Here is a mystery Belgian rifle. He has the Martini-Henry type action, but has a repeating system using a pump for loading. It is a 22 short rifle and is nothing like I have ever seen with a Martini Action. The action looks to be nickeled and the barrel is blued. It has a somewhat complicated mechanism, and I wonder if it ever actually worked well.

The only marks that I can discern that might help to identify this rifle are 'FC' and 'AJ' near the rear of the barrel. There may be other marks under the barrel, but the system is so complicated I did not want to try to disassemble the rifle, lest I could not put it back together again.

Marks on rear of barrel and front of action: crown/R, small mark/AJ (A is clear, not sure if second letter is a J), proof mark, FL, 22.C, Liege mark, small mark/AJ. Barrel 57 centimeters, overall length 99 centimeters



Strange weapon if it is, it seems to be a crossing against nature between a MARTINY and a riot-gun!?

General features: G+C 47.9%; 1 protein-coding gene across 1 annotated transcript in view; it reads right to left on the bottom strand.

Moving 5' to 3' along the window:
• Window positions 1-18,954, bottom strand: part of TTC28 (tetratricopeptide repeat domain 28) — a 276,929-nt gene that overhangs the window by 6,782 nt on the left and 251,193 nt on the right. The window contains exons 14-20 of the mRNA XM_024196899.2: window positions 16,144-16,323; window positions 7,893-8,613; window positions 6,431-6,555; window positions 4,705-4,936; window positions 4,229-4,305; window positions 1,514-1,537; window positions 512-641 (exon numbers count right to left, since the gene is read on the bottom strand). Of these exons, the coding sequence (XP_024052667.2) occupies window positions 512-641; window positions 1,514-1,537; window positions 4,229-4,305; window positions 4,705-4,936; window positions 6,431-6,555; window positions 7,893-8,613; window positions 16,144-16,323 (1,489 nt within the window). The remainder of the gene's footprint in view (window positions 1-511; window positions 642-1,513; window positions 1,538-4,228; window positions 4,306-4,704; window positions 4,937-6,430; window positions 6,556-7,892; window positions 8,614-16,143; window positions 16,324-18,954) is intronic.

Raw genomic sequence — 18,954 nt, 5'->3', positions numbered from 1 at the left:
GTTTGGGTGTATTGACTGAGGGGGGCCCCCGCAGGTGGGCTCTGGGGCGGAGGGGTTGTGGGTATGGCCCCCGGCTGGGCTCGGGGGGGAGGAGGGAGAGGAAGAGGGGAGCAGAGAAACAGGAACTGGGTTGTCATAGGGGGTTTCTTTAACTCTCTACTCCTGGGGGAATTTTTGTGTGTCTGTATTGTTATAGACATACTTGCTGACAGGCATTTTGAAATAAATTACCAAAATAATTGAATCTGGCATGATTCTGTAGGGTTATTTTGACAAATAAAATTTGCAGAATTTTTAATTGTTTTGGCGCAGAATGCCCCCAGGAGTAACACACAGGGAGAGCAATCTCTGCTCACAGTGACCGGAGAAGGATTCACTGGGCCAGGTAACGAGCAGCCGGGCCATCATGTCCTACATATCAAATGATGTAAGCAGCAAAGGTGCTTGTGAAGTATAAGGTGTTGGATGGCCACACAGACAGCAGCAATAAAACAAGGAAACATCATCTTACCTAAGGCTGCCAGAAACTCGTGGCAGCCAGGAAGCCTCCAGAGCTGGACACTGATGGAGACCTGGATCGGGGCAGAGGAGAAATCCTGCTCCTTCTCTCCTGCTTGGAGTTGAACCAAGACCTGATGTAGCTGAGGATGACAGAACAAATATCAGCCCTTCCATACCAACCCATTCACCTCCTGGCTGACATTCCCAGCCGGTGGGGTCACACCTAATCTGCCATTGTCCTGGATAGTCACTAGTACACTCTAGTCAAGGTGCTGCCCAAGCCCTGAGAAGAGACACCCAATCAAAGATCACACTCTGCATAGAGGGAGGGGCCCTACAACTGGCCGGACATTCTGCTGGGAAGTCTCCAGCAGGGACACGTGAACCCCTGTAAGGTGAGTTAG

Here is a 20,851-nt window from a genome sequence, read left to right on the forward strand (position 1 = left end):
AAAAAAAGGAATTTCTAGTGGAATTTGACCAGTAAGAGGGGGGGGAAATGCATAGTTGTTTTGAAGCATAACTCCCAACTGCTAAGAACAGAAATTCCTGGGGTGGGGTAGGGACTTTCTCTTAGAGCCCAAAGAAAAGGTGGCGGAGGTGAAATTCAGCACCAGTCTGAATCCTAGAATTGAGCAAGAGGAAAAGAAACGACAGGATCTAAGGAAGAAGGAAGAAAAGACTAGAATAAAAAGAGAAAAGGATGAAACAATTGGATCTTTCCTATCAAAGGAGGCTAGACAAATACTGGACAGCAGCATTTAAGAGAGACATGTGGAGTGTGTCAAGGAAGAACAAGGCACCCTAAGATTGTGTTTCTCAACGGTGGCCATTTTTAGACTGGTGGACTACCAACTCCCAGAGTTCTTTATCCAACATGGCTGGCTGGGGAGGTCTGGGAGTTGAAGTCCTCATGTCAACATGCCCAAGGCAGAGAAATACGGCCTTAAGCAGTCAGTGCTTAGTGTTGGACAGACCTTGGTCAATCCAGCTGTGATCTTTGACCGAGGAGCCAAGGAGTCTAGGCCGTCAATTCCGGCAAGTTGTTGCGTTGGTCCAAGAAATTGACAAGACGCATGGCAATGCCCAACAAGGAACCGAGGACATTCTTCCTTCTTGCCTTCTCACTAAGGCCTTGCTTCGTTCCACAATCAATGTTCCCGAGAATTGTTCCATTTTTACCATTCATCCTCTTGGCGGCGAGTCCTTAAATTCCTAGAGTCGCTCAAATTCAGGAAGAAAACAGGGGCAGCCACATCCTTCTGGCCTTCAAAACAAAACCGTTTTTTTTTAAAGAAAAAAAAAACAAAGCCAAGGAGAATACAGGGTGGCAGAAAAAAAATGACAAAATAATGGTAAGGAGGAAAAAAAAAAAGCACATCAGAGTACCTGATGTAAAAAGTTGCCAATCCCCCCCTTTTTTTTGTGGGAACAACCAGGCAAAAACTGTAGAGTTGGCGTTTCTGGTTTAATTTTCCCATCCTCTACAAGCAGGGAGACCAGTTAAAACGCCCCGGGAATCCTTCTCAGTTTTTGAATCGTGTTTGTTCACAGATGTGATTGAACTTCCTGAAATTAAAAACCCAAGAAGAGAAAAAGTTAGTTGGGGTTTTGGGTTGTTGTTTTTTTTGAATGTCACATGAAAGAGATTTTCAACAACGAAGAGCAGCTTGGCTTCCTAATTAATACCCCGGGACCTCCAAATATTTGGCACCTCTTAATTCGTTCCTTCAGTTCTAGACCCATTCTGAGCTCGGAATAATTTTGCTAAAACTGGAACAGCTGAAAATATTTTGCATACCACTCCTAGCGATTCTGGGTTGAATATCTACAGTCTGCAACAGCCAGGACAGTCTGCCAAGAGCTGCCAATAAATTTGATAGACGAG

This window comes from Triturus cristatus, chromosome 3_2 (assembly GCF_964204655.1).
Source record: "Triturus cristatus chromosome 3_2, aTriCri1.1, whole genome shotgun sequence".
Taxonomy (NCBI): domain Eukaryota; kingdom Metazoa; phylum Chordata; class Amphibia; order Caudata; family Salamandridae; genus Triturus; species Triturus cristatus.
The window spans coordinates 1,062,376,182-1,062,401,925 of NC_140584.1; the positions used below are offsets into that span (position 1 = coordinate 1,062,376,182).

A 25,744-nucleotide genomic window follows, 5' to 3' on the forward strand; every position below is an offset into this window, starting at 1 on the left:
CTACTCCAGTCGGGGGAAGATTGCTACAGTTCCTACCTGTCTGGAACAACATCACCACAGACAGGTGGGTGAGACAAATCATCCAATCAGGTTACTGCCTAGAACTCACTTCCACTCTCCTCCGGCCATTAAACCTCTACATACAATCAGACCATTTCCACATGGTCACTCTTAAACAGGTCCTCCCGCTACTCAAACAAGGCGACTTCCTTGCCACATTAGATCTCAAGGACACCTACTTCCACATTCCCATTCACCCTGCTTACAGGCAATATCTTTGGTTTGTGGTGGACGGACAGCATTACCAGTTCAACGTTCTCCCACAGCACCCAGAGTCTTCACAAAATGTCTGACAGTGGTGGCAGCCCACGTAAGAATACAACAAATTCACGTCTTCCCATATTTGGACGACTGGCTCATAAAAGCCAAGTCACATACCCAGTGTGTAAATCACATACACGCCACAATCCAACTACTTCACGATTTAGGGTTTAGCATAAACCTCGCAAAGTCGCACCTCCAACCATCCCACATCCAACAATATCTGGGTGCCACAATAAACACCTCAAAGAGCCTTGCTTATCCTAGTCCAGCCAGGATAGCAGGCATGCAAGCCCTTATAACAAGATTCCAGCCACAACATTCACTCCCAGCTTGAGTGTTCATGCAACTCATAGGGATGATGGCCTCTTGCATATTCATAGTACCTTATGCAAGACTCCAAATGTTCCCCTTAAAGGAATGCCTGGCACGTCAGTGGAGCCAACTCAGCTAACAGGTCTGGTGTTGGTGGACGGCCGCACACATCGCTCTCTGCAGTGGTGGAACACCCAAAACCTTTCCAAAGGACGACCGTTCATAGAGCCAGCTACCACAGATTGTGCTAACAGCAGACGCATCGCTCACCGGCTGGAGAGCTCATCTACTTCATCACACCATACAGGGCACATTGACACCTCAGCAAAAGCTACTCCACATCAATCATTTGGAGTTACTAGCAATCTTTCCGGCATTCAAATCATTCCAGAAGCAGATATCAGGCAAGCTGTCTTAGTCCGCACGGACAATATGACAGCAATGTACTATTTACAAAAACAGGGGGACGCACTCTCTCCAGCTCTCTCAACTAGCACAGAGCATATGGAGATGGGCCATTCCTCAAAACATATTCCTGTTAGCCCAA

I had never seen such a weapon and yet, I saw some. In short.....

The punches

They are the usual punches of the bench of tests of Liege, that is to say:

Spangled ELG in a crowned oval: acceptance - of 1893 to 1968.

Peron: inspection - post 1855

Spangled AJ: countermark of the controller - of 1877 to 1968.

FL 22 C: gauge FLOBERT 22.

For the remainder I acknowledge my ignorance and call upon the team and wishing him good luck.



Your rifle is sensational. I intended some to speak, but I had never seen it. It is mentioned in an American book of before the 2e war... in connection with the attempts to transform the various weapons with a blow into weapons with repetition.

It seems that a .22 version was shown to European soldiers, to transform their stocks of old rifles. But it was already too late (at the end of 1870 beginning 1880).

Unfortunately, I have only one to remember reading... and still, it acted of a paragraph within the framework of the weapons of transition.

Better greetings

Frank (Swiss)